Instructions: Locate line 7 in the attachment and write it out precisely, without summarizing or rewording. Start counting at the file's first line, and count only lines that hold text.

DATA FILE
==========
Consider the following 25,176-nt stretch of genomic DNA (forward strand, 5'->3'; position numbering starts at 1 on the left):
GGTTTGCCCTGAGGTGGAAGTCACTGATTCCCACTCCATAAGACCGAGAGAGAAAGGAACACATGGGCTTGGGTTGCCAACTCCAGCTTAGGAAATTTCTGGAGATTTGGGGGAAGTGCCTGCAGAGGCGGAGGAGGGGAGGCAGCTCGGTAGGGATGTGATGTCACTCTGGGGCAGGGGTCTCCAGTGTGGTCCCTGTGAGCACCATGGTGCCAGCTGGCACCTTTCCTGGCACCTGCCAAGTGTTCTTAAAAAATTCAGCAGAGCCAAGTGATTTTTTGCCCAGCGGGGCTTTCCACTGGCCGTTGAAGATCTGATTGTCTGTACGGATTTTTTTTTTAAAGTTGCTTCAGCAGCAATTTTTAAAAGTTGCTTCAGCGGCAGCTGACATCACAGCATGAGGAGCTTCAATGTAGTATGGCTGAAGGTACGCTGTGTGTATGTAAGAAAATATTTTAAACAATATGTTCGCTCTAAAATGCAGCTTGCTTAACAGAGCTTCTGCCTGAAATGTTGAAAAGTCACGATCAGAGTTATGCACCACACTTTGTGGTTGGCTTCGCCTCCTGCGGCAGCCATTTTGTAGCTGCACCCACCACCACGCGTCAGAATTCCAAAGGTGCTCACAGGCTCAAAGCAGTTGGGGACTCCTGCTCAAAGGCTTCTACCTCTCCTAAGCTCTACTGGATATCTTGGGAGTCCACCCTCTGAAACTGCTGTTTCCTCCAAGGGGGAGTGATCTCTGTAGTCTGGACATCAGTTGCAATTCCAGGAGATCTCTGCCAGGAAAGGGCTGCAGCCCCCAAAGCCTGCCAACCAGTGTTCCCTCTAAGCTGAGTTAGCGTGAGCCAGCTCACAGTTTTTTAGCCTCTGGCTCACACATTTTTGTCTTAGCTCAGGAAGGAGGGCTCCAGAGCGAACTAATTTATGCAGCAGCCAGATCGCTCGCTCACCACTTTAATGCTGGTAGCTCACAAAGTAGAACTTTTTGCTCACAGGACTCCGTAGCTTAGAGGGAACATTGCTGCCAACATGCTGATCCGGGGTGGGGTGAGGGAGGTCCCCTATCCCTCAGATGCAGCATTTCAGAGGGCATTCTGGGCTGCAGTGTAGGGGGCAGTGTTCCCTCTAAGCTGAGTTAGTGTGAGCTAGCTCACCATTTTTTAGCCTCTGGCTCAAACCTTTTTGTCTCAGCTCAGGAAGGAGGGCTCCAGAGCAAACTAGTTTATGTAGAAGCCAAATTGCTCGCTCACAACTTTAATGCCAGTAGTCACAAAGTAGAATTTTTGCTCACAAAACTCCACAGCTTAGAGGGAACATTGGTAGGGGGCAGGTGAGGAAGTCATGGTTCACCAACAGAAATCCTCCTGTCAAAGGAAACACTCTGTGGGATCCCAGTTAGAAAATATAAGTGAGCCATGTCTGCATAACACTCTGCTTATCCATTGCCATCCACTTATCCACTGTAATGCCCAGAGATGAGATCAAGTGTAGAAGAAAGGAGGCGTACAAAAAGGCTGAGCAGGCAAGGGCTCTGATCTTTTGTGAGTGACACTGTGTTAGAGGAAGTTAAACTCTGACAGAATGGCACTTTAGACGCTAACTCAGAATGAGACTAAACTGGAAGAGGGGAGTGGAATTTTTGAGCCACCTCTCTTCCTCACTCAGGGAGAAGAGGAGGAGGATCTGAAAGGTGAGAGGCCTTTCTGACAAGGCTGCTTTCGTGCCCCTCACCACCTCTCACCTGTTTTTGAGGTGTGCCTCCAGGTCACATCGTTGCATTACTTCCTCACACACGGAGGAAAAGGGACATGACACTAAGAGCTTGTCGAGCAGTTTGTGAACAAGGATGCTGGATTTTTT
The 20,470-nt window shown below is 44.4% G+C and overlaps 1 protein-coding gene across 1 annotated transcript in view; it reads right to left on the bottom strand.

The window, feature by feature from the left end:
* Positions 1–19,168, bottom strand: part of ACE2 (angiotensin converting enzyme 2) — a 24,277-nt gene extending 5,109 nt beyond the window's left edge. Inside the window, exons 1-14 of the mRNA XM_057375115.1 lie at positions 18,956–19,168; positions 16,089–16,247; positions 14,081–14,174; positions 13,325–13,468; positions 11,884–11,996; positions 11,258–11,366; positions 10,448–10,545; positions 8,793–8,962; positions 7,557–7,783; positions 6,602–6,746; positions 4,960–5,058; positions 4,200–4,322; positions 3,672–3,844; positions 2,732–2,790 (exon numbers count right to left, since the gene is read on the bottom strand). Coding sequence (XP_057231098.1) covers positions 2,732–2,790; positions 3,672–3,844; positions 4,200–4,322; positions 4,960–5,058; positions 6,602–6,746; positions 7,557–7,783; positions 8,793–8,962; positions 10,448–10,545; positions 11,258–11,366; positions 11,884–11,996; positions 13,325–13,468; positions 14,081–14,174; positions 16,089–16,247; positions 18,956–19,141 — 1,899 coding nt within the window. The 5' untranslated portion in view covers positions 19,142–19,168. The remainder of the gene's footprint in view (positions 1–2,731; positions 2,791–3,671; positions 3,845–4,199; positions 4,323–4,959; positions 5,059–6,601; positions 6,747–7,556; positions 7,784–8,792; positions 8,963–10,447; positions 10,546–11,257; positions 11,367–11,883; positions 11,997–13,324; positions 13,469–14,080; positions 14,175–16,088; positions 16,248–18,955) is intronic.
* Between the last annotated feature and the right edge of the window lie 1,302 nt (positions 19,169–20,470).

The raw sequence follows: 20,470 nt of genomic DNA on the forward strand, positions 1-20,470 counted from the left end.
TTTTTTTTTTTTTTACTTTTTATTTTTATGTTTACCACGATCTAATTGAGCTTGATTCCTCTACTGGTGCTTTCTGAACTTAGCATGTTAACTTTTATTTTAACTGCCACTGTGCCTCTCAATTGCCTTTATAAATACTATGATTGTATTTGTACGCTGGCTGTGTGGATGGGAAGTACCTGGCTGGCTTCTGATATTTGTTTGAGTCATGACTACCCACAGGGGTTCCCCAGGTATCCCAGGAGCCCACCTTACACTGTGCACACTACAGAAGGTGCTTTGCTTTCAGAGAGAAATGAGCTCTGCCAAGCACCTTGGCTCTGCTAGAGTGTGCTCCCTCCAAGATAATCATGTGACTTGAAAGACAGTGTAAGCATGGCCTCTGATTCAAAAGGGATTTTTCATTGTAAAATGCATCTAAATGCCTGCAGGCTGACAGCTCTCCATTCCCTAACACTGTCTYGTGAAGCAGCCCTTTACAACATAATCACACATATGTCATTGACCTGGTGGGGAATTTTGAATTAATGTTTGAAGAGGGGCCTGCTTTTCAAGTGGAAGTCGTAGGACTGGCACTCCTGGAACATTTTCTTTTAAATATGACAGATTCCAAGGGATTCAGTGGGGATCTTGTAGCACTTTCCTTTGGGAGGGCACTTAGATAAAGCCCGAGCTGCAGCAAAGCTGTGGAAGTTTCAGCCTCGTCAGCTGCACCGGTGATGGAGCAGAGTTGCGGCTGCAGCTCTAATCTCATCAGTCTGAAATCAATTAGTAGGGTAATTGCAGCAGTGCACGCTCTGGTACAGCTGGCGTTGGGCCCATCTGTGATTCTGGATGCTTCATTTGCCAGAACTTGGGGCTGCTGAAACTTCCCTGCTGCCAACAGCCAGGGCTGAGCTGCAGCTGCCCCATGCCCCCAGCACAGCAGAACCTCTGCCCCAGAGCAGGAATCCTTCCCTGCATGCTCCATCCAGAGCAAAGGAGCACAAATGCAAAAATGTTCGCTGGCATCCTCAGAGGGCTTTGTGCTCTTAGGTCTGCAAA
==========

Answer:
The raw sequence follows: 20,470 nt of genomic DNA on the forward strand, positions 1-20,470 counted from the left end.